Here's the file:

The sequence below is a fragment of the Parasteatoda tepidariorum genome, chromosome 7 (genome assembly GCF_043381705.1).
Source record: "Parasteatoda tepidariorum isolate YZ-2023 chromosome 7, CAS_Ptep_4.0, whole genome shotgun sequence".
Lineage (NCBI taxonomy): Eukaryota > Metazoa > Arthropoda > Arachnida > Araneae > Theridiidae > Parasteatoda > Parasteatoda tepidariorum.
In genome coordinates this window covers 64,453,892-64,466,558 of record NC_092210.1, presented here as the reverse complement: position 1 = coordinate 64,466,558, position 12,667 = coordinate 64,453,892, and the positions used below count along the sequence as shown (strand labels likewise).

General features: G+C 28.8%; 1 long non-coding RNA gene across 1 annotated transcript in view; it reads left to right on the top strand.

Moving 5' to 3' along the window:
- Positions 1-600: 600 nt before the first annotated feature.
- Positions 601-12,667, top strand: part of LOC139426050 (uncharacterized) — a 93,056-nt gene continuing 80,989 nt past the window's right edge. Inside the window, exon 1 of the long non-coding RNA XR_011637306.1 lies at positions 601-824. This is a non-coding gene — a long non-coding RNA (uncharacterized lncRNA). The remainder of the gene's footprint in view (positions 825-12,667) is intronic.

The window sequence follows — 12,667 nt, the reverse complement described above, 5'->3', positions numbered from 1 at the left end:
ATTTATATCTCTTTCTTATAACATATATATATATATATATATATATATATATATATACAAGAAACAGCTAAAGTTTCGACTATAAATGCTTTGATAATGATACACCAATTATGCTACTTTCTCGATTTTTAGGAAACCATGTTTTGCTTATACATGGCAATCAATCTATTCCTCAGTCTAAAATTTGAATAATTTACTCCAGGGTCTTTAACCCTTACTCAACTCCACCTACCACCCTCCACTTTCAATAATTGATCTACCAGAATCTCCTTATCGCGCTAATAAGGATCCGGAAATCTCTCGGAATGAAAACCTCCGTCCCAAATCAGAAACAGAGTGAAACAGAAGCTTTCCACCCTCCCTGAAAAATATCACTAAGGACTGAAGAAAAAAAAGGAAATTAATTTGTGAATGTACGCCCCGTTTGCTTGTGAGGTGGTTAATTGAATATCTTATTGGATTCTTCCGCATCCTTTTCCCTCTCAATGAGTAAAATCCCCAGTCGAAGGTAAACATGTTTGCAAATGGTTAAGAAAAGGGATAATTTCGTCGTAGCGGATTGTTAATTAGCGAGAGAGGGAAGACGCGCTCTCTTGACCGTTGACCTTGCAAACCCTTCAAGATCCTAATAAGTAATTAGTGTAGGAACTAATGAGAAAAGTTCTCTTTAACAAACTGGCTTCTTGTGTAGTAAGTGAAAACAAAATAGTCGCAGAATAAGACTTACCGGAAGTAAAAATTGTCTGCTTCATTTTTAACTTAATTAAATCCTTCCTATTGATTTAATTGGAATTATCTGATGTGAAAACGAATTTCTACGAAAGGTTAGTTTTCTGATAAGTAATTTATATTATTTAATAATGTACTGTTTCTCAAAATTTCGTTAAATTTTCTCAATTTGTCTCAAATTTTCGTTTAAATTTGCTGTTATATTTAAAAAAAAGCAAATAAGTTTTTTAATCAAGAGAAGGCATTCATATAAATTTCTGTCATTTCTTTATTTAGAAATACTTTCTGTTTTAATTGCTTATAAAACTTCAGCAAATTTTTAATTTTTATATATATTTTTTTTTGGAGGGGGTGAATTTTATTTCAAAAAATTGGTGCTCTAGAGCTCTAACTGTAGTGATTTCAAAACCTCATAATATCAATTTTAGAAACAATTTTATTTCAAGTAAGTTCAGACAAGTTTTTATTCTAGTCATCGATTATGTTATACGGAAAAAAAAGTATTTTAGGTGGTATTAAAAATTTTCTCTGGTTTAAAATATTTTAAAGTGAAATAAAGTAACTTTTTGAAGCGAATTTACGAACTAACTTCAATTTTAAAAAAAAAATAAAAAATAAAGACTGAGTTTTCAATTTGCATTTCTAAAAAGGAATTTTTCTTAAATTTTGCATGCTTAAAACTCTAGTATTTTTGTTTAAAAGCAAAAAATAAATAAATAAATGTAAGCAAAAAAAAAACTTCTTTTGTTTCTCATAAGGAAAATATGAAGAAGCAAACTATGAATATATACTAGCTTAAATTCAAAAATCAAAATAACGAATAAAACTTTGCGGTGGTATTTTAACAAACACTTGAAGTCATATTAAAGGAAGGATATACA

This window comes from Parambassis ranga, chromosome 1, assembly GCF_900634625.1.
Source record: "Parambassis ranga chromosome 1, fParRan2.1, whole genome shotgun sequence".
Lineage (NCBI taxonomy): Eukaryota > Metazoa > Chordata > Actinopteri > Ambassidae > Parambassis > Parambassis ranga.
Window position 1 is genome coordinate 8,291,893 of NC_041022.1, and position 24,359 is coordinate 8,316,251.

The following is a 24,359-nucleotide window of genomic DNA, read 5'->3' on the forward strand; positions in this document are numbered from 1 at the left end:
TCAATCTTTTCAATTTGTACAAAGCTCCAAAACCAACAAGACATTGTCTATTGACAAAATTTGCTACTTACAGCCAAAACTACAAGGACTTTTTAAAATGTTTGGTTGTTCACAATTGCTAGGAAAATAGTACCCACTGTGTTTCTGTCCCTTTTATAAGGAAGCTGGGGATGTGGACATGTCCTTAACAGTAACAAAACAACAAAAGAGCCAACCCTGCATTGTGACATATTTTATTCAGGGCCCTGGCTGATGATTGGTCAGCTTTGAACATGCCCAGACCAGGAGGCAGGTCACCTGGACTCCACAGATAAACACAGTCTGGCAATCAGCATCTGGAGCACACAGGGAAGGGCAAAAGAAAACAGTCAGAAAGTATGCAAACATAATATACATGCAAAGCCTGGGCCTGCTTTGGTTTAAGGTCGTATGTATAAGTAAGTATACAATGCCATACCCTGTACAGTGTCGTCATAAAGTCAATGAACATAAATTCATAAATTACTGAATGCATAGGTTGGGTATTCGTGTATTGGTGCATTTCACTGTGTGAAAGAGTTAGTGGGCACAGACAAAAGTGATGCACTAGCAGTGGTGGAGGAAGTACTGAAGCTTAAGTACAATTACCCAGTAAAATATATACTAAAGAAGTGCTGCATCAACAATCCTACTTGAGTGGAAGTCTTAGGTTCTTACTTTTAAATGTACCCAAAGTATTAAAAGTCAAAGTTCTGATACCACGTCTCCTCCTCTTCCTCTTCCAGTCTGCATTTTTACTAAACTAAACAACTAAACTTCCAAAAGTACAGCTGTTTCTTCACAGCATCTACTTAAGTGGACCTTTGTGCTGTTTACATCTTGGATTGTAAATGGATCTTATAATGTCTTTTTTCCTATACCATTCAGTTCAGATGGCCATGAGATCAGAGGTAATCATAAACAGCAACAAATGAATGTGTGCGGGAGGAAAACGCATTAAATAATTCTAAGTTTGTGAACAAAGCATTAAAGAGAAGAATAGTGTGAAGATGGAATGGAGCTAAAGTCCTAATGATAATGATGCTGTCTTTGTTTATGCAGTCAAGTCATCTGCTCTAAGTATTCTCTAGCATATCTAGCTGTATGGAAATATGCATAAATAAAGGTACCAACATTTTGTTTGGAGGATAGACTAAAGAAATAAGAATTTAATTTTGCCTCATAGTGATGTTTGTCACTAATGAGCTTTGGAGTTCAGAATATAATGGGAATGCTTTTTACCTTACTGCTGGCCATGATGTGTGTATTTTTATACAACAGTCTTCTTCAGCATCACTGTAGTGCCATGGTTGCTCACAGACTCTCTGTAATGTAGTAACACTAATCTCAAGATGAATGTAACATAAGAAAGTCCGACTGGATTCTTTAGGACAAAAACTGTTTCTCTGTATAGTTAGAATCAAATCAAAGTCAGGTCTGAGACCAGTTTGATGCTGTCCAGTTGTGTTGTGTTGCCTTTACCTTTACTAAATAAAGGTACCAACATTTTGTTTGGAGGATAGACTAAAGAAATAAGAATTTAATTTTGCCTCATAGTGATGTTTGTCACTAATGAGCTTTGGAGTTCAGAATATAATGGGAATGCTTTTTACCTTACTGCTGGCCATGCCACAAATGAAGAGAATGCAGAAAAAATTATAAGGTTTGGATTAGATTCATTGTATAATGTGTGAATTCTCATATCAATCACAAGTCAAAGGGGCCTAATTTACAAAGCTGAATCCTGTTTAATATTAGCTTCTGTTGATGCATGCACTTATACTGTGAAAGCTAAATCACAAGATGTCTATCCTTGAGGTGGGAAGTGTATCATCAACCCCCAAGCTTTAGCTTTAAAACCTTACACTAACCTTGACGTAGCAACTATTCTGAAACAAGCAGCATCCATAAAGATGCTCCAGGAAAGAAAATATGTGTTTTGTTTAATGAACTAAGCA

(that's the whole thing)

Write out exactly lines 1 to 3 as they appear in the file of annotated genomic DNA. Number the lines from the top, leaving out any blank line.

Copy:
The sequence below is a fragment of the Parasteatoda tepidariorum genome, chromosome 7 (genome assembly GCF_043381705.1).
Source record: "Parasteatoda tepidariorum isolate YZ-2023 chromosome 7, CAS_Ptep_4.0, whole genome shotgun sequence".
Lineage (NCBI taxonomy): Eukaryota > Metazoa > Arthropoda > Arachnida > Araneae > Theridiidae > Parasteatoda > Parasteatoda tepidariorum.